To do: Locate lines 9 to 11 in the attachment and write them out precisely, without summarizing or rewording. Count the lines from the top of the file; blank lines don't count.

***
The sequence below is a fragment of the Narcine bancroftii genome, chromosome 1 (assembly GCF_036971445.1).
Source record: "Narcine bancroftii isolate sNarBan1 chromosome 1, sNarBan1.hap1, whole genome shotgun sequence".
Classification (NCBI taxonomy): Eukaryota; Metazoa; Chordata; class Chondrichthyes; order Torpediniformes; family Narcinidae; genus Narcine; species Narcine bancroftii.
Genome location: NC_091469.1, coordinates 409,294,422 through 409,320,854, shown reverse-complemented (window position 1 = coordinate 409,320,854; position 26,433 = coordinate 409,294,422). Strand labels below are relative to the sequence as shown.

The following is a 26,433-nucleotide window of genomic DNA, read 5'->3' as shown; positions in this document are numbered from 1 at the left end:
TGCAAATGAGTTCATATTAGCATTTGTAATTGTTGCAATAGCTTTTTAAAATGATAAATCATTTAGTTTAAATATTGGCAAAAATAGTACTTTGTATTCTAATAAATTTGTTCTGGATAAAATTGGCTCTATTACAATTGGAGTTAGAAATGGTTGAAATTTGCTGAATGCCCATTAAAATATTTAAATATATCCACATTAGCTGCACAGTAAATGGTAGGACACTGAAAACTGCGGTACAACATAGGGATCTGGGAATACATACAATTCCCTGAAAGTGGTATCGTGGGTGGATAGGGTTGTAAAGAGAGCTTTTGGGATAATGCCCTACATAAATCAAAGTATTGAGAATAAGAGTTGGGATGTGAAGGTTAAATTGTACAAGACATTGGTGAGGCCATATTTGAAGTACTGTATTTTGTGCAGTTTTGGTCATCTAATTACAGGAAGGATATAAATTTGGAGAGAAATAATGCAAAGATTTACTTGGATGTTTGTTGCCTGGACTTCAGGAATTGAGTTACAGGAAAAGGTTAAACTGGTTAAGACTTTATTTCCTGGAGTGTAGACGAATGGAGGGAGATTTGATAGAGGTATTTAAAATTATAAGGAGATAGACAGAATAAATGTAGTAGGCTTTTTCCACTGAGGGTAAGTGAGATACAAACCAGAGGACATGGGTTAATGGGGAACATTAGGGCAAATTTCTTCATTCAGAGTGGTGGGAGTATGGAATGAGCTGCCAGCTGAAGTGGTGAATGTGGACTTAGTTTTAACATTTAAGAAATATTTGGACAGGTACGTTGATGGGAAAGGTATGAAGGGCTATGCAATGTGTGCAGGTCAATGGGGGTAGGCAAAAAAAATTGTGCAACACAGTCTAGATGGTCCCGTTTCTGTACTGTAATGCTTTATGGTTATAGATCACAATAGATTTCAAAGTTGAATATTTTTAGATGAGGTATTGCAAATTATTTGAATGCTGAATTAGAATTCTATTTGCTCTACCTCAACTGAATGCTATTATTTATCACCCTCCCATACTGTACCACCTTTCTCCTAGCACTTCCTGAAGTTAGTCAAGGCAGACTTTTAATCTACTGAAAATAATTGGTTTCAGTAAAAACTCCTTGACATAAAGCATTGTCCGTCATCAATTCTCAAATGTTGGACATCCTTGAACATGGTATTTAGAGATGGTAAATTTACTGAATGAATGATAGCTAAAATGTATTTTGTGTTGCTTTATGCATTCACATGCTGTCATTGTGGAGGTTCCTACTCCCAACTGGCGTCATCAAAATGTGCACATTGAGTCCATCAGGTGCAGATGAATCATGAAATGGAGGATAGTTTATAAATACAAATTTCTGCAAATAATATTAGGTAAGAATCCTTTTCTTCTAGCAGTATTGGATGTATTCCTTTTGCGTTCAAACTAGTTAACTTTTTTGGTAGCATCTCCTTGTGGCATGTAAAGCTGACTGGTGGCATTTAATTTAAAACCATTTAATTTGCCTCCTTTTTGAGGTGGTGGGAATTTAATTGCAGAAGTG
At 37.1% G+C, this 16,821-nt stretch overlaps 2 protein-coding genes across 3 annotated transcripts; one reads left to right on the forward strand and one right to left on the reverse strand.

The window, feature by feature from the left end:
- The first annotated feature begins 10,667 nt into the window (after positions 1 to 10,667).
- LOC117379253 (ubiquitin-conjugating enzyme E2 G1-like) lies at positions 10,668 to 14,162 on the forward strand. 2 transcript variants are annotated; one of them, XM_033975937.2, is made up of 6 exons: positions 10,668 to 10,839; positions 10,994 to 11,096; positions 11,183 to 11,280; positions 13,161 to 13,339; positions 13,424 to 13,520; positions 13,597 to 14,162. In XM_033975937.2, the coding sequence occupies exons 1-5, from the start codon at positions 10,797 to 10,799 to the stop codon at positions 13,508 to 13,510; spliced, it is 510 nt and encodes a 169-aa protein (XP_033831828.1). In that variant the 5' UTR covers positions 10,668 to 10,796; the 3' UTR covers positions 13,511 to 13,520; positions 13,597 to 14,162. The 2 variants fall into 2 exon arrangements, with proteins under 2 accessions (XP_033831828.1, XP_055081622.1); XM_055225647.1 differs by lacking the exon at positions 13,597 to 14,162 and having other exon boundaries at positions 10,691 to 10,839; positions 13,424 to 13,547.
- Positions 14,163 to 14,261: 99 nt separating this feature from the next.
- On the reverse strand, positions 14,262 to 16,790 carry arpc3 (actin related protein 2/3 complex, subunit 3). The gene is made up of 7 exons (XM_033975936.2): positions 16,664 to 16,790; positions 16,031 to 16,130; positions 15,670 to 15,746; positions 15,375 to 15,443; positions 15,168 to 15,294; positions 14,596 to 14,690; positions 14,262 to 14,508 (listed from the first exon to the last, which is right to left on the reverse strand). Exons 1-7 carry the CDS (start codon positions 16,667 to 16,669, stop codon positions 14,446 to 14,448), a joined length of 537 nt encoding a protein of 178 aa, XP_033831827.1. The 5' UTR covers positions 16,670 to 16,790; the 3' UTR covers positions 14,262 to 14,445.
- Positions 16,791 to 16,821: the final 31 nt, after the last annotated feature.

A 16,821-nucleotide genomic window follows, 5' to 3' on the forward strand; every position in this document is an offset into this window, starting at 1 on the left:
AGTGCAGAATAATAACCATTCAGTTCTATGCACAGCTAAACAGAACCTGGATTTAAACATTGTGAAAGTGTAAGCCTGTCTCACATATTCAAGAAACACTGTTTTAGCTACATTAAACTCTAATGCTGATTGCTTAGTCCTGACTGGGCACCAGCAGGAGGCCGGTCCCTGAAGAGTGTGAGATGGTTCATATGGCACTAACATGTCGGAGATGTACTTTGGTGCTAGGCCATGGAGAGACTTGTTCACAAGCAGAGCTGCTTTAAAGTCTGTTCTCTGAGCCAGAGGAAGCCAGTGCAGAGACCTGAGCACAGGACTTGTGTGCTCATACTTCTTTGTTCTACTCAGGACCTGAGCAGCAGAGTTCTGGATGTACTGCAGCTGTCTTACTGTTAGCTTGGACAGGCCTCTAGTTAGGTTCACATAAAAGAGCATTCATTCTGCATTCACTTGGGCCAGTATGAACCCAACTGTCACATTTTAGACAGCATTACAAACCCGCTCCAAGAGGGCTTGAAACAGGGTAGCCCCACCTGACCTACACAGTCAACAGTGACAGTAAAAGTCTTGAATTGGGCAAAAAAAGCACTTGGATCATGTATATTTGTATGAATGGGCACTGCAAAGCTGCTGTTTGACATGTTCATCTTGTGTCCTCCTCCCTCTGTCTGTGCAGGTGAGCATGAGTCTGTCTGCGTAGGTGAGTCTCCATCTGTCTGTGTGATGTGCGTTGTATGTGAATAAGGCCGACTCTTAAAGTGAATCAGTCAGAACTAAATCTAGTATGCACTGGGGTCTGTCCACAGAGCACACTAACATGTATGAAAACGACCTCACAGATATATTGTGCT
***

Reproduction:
- The first annotated feature begins 10,667 nt into the window (after positions 1 to 10,667).
- LOC117379253 (ubiquitin-conjugating enzyme E2 G1-like) lies at positions 10,668 to 14,162 on the forward strand. 2 transcript variants are annotated; one of them, XM_033975937.2, is made up of 6 exons: positions 10,668 to 10,839; positions 10,994 to 11,096; positions 11,183 to 11,280; positions 13,161 to 13,339; positions 13,424 to 13,520; positions 13,597 to 14,162. In XM_033975937.2, the coding sequence occupies exons 1-5, from the start codon at positions 10,797 to 10,799 to the stop codon at positions 13,508 to 13,510; spliced, it is 510 nt and encodes a 169-aa protein (XP_033831828.1). In that variant the 5' UTR covers positions 10,668 to 10,796; the 3' UTR covers positions 13,511 to 13,520; positions 13,597 to 14,162. The 2 variants fall into 2 exon arrangements, with proteins under 2 accessions (XP_033831828.1, XP_055081622.1); XM_055225647.1 differs by lacking the exon at positions 13,597 to 14,162 and having other exon boundaries at positions 10,691 to 10,839; positions 13,424 to 13,547.
- Positions 14,163 to 14,261: 99 nt separating this feature from the next.